Knoll International

Showroom and Office Building Boston, MA Although Gwathmey Siegel Kaufman have often undertaken interior design commissions, this example of urban infill is rare in their work. The site is a particularly cherished shopping street in a city particularly sensitive to such matters: Newbury Street, just off the Public Garden, in Boston. It is a fine street of small shops and galleries, but its architecture is a mixture of sizes, styles and ages; certainly not all Newbury Street is of landmark quality. Continue Back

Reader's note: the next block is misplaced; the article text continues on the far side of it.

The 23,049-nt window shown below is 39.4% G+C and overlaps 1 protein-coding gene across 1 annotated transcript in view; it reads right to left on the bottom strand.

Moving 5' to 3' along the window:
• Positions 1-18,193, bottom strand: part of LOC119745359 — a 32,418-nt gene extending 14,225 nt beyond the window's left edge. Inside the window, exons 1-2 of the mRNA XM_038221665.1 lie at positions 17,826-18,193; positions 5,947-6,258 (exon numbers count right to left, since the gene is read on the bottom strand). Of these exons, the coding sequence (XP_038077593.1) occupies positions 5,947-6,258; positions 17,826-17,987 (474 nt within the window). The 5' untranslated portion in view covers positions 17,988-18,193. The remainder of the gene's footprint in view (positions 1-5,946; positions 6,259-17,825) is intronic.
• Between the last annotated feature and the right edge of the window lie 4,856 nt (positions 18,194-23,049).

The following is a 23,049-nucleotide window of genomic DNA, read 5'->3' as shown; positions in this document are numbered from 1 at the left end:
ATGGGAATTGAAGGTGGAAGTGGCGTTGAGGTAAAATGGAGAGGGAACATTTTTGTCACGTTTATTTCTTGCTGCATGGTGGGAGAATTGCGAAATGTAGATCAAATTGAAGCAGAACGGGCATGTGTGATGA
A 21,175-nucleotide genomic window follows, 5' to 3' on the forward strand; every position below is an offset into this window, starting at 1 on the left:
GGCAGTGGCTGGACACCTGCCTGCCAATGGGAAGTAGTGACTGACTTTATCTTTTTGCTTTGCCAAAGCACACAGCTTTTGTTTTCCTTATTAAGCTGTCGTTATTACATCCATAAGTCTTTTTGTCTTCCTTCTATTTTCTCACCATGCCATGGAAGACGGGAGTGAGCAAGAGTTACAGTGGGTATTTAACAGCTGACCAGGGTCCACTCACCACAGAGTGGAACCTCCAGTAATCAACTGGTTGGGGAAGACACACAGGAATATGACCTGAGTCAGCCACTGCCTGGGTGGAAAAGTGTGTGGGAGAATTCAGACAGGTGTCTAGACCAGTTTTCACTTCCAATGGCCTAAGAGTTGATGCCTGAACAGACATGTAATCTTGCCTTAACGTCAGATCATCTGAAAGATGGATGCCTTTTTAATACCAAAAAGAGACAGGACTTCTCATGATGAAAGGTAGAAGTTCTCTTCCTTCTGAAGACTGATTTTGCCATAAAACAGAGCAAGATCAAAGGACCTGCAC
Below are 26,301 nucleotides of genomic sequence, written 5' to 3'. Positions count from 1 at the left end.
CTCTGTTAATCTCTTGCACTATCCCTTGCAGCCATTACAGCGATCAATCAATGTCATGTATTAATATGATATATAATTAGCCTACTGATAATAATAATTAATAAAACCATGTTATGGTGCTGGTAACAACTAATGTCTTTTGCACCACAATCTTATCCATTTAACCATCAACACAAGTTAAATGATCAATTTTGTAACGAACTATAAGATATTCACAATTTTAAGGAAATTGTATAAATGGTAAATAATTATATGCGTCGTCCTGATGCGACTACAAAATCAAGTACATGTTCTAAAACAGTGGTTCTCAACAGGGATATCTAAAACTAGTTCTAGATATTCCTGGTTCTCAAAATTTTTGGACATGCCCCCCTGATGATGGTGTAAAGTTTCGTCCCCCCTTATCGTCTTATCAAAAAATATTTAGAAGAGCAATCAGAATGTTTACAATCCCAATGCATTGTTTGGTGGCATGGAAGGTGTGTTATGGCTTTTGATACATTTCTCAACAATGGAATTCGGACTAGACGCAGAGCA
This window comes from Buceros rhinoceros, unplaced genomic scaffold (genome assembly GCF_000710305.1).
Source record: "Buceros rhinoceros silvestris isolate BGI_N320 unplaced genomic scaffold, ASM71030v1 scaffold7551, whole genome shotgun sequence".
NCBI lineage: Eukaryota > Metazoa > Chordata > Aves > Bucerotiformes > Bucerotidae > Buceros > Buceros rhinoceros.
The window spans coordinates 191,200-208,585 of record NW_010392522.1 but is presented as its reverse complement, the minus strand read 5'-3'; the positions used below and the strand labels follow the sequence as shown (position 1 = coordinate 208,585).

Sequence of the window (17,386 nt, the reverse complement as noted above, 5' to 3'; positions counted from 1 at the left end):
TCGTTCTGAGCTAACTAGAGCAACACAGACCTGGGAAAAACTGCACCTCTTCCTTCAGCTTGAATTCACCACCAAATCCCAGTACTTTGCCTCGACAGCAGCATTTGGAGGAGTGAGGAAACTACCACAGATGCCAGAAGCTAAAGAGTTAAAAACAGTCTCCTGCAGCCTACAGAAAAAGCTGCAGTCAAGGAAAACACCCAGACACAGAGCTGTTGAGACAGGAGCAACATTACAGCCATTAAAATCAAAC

Great care had to be taken, nevertheless, to make the work compatible with both the neighborhood and with the Knoll image. A building-high panel of glass block, lighting a stair, is interrupted by horizontal strips that do not actually align with the new building’s floor levels but do align with the floor levels of the older building to its right. A projecting element on the ground floor is curved (as are the bow windows common in the area) and flush with the structure at the left, while the main block is flush with those at the right. Large glass areas on the three lowest floors (the ones used by Knoll) are inconsistent with the older buildings, but these areas are recessed. The top three floors (now used as rental areas) have a more traditional void-to-solid ratio. Interior spaces are understated backgrounds for furniture display, but these are modulated by terracotta-colored columns, divided by a stair climbing a warm gray wall, traced with white pipe rails, and distinguished by a second-floor semicircular enclosure of glass block and by a neon strip on the soffit.

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